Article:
Every Friday, Blue Jays Talk host Scott MacArthur will weigh in with his observations on the Blue Jays from the past week.
Mark it down: May 24, 2019, the day Cavan Biggio was called up to the big leagues for the first time and Lourdes Gurriel Jr. was recalled after more than a month at triple-A playing a variety of different positions.
I can’t promise that both are here to stay. It will come down to opportunity, which both will get, and what both do with said opportunity.
I will say this: It would be great if Biggio and Gurriel took advantage of what’s laid before them. This past week, thankfully, will soon be but a memory. The Vlad Guerrero Jr. stuff (as a refresher, he didn’t play on holiday Monday and he should have) and the reminder of just how far away this franchise is from the quality of the Red Sox, one of two and maybe three (don’t discount Tampa Bay), division behemoths. The fan base could use a dose of optimism and so could the front office, which is bent on trading veteran assets and to this point appears to have Guerrero Jr. as a prized prospect among a bunch of question marks.
Guerrero and a bunch of question marks don’t portend relevance, let alone contention, in 2021, the year which general manager Ross Atkins has indicated he expects to turn the corner. After all, Carlos Delgado, Vernon Wells and Roy Halladay weren’t enough in the early 2000s.
The Blue Jays need offensive help in the outfield. Biggio and Gurriel Jr. are natural infielders but both are expected to be super-utility players. In limited opportunity this spring Biggio acquitted himself well in left field.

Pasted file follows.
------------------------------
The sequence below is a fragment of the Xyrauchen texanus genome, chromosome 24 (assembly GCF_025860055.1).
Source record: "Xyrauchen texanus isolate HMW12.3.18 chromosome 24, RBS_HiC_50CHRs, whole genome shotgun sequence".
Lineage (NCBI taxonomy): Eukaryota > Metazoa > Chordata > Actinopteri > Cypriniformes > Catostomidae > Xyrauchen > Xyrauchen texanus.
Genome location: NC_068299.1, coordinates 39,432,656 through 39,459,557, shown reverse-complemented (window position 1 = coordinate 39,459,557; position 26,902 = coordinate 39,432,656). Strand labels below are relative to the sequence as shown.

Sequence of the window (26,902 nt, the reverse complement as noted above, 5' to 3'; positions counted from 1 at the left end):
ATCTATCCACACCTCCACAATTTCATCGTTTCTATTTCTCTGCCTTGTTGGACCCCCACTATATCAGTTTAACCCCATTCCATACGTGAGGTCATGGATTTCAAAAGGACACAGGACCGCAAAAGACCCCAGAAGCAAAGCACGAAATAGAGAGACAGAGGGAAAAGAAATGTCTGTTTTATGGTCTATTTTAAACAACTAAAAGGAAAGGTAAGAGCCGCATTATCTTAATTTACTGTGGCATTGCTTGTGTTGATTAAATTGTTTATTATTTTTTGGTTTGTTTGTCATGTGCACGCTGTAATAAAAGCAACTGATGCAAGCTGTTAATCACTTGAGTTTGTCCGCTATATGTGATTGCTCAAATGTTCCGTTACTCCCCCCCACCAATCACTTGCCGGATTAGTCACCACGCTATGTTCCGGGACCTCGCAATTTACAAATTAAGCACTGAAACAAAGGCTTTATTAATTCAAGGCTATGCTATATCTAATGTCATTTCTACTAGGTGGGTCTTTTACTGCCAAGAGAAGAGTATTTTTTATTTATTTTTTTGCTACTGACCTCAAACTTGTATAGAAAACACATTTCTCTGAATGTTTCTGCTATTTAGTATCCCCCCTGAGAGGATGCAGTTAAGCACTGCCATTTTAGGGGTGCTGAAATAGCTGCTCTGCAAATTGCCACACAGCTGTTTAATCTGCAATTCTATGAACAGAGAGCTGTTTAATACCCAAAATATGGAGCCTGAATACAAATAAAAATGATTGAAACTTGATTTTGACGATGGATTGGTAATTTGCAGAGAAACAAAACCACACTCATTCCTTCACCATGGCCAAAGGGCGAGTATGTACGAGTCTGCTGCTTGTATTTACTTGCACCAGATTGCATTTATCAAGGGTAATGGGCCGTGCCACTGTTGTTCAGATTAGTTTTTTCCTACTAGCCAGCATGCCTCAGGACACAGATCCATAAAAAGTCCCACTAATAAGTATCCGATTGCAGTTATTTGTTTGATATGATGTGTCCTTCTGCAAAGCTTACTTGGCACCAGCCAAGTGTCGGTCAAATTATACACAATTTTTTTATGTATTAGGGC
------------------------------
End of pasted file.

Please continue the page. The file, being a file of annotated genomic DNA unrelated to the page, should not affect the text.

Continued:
Richard Urena, who’s getting used to the QEW, and Billy McKinney are the casualties of the latest roster moves. In a meritorious world Urena, at least in his previous two stints with the Blue Jays this season, deserved more playing time. McKinney, on the other hand, is ticketed for Buffalo in a somewhat similar way to Teoscar Hernandez. The organization is giving chances to others in place of players who’ve had an opportunity (depending on the player, likely not the last opportunity) but failed to take advantage.
It’s time to give the next guys a chance to be more than "just guys." They believe Biggio and Gurriel Jr. can hit at the big league level. Let’s hope that’s the case.
I’m looking forward to watching 23-year-old right-hander Chris Paddack start for the Padres on Sunday. He’s working a 1.93 ERA over 51.1 innings pitched so far this season while striking out more than a hitter per inning (56 strikeouts) and walking only 11. His 0.760 walks and hits per innings pitched (WHIP) is among the best in baseball and his 4.9 hits allowed per nine innings is the best among qualified pitchers in the National League.
Paddack is a huge part of the Padres’ future. He was acquired from Miami, for whom he was an eighth round draft pick in 2015, for reliever Fernando Rodney on June 30, 2016. Less than three months later Marlins ace Jose Fernandez died in a boating accident off the South Florida coast. Trade and then tragedy; one wonders where the Marlins would be today if Fernandez and Paddack were at the top of their rotation. Would any, maybe all, of Giancarlo Stanton, Christian Yelich, Marcell Ozuna and J.T. Realmuto still be Marlins? How good would that team have been?
Last but not least, congratulations to Josh Naylor, who will make his major league debut this weekend. The Padres are calling him up less than a month before his 22nd birthday. Oh, by the way, San Diego didn’t draft the Mississauga native. You won’t believe it, but, the Padres acquired Naylor from – you guessed it – Miami in a trade centred on sending now-Orioles starter Andrew Cashner to the Marlins.
As the Padres slowly emerge from the rubble of a roster overhaul, they’ll have the Marlins to thank, in part, should Executive Vice-President and general manager A.J. Preller’s work result in playoff appearances and a world championship.